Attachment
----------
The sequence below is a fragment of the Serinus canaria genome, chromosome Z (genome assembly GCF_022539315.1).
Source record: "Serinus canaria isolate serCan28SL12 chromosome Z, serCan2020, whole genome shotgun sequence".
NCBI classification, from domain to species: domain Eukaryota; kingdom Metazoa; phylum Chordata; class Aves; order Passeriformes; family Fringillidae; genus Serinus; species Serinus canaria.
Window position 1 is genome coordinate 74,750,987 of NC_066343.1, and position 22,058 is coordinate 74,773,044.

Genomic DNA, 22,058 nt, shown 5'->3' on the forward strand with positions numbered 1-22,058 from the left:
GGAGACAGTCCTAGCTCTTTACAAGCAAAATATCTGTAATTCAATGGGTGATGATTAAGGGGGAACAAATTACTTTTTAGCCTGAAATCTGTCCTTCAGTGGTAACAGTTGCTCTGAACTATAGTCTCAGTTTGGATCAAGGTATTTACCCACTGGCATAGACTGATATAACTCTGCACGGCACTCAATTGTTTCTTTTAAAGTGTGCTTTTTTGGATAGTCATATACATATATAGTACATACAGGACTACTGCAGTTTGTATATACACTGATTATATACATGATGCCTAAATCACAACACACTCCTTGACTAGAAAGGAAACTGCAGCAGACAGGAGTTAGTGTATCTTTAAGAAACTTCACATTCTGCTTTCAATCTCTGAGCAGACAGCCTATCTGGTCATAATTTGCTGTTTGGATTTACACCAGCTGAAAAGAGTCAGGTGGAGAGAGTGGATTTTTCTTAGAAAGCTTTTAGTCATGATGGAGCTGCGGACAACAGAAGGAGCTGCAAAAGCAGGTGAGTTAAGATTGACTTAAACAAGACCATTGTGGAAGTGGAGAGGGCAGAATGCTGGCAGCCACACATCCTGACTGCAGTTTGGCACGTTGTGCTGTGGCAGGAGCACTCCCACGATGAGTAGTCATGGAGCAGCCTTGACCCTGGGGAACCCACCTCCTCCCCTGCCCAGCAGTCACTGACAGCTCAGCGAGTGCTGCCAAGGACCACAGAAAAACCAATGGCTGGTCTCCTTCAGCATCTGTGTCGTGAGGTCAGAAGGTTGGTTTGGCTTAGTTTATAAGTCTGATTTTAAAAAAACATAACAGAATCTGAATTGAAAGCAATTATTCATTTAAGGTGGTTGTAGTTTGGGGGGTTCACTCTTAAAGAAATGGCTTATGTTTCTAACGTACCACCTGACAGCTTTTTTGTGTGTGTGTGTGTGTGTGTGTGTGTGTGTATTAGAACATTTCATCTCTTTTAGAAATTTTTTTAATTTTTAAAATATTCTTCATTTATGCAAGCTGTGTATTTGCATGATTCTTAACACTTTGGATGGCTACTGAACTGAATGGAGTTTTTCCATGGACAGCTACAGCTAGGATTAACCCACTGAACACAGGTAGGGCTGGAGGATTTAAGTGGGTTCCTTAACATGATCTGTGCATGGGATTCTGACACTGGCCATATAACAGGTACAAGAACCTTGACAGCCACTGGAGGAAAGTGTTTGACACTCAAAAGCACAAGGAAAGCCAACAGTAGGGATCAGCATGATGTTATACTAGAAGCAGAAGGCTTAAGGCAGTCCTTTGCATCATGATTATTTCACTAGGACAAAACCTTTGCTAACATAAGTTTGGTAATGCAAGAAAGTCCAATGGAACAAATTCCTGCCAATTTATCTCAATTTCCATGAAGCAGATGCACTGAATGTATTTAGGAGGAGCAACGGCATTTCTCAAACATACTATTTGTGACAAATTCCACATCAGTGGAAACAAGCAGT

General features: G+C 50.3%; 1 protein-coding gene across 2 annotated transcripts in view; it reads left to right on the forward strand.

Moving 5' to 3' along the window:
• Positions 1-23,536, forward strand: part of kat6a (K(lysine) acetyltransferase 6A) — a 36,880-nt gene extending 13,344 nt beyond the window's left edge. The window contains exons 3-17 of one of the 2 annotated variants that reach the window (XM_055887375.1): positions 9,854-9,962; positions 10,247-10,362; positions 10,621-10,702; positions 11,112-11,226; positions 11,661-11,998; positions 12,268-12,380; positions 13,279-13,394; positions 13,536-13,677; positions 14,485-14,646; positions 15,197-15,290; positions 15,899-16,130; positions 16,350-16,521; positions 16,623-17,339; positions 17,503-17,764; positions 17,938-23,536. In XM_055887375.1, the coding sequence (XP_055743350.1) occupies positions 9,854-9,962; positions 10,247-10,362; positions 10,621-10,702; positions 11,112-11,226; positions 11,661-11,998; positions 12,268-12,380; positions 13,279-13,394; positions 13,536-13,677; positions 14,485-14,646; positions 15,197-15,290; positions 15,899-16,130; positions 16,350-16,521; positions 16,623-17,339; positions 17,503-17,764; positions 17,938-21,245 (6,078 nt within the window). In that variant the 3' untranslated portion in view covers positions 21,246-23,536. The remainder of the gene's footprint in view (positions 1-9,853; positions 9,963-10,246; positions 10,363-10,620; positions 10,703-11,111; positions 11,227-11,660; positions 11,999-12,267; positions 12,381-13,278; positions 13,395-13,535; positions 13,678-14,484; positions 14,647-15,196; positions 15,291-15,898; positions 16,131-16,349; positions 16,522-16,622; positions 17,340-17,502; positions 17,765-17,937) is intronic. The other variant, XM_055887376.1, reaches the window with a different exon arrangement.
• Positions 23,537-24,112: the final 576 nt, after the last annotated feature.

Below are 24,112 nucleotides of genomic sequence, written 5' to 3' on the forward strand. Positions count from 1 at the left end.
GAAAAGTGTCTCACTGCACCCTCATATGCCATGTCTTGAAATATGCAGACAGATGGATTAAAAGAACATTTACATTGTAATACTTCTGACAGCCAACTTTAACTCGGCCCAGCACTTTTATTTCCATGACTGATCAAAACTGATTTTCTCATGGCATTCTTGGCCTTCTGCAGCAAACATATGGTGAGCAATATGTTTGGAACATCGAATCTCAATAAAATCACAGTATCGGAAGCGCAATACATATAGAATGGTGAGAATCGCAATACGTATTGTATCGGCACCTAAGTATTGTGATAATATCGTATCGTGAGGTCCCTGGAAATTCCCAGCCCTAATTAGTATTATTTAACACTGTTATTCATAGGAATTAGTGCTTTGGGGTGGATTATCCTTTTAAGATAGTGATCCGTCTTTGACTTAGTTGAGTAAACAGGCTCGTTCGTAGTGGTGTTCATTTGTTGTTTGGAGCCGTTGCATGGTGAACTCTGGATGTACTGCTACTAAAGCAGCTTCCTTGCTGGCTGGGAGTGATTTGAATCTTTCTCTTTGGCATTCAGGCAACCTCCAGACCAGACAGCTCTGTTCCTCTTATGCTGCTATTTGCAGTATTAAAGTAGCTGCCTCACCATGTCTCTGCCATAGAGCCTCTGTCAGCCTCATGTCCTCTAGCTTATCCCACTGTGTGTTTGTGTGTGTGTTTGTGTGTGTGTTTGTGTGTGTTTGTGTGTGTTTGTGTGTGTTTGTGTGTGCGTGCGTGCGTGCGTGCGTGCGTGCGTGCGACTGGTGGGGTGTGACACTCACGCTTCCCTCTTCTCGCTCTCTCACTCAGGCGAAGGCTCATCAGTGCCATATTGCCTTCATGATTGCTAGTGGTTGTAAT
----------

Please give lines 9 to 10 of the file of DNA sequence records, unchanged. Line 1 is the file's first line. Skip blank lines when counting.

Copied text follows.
• Positions 1-23,536, forward strand: part of kat6a (K(lysine) acetyltransferase 6A) — a 36,880-nt gene extending 13,344 nt beyond the window's left edge. The window contains exons 3-17 of one of the 2 annotated variants that reach the window (XM_055887375.1): positions 9,854-9,962; positions 10,247-10,362; positions 10,621-10,702; positions 11,112-11,226; positions 11,661-11,998; positions 12,268-12,380; positions 13,279-13,394; positions 13,536-13,677; positions 14,485-14,646; positions 15,197-15,290; positions 15,899-16,130; positions 16,350-16,521; positions 16,623-17,339; positions 17,503-17,764; positions 17,938-23,536. In XM_055887375.1, the coding sequence (XP_055743350.1) occupies positions 9,854-9,962; positions 10,247-10,362; positions 10,621-10,702; positions 11,112-11,226; positions 11,661-11,998; positions 12,268-12,380; positions 13,279-13,394; positions 13,536-13,677; positions 14,485-14,646; positions 15,197-15,290; positions 15,899-16,130; positions 16,350-16,521; positions 16,623-17,339; positions 17,503-17,764; positions 17,938-21,245 (6,078 nt within the window). In that variant the 3' untranslated portion in view covers positions 21,246-23,536. The remainder of the gene's footprint in view (positions 1-9,853; positions 9,963-10,246; positions 10,363-10,620; positions 10,703-11,111; positions 11,227-11,660; positions 11,999-12,267; positions 12,381-13,278; positions 13,395-13,535; positions 13,678-14,484; positions 14,647-15,196; positions 15,291-15,898; positions 16,131-16,349; positions 16,522-16,622; positions 17,340-17,502; positions 17,765-17,937) is intronic. The other variant, XM_055887376.1, reaches the window with a different exon arrangement.
• Positions 23,537-24,112: the final 576 nt, after the last annotated feature.